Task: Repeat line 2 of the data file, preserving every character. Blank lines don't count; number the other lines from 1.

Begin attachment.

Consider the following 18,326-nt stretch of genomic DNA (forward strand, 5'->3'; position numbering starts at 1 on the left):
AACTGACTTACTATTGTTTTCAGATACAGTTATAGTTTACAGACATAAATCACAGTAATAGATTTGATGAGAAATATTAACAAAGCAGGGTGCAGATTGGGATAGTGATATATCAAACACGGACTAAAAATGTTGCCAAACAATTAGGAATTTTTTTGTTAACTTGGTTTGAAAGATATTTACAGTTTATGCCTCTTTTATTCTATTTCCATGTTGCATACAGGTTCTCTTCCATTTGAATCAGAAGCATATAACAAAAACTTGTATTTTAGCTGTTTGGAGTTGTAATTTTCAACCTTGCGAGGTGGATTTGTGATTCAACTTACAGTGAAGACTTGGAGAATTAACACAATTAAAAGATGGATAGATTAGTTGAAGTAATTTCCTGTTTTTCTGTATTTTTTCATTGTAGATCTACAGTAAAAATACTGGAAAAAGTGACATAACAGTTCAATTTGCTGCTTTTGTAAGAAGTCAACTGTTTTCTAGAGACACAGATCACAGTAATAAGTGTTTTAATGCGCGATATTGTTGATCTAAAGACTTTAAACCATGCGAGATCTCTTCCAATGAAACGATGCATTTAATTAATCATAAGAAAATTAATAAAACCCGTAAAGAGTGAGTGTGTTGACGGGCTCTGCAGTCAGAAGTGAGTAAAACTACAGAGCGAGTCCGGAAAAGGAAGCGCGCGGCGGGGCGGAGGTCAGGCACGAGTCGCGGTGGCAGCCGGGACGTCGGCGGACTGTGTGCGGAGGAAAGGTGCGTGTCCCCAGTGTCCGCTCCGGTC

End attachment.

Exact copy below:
AACTGACTTACTATTGTTTTCAGATACAGTTATAGTTTACAGACATAAATCACAGTAATAGATTTGATGAGAAATATTAACAAAGCAGGGTGCAGATTGGGATAGTGATATATCAAACACGGACTAAAAATGTTGCCAAACAATTAGGAATTTTTTTGTTAACTTGGTTTGAAAGATATTTACAGTTTATGCCTCTTTTATTCTATTTCCATGTTGCATACAGGTTCTCTTCCATTTGAATCAGAAGCATATAACAAAAACTTGTATTTTAGCTGTTTGGAGTTGTAATTTTCAACCTTGCGAGGTGGATTTGTGATTCAACTTACAGTGAAGACTTGGAGAATTAACACAATTAAAAGATGGATAGATTAGTTGAAGTAATTTCCTGTTTTTCTGTATTTTTTCATTGTAGATCTACAGTAAAAATACTGGAAAAAGTGACATAACAGTTCAATTTGCTGCTTTTGTAAGAAGTCAACTGTTTTCTAGAGACACAGATCACAGTAATAAGTGTTTTAATGCGCGATATTGTTGATCTAAAGACTTTAAACCATGCGAGATCTCTTCCAATGAAACGATGCATTTAATTAATCATAAGAAAATTAATAAAACCCGTAAAGAGTGAGTGTGTTGACGGGCTCTGCAGTCAGAAGTGAGTAAAACTACAGAGCGAGTCCGGAAAAGGAAGCGCGCGGCGGGGCGGAGGTCAGGCACGAGTCGCGGTGGCAGCCGGGACGTCGGCGGACTGTGTGCGGAGGAAAGGTGCGTGTCCCCAGTGTCCGCTCCGGTC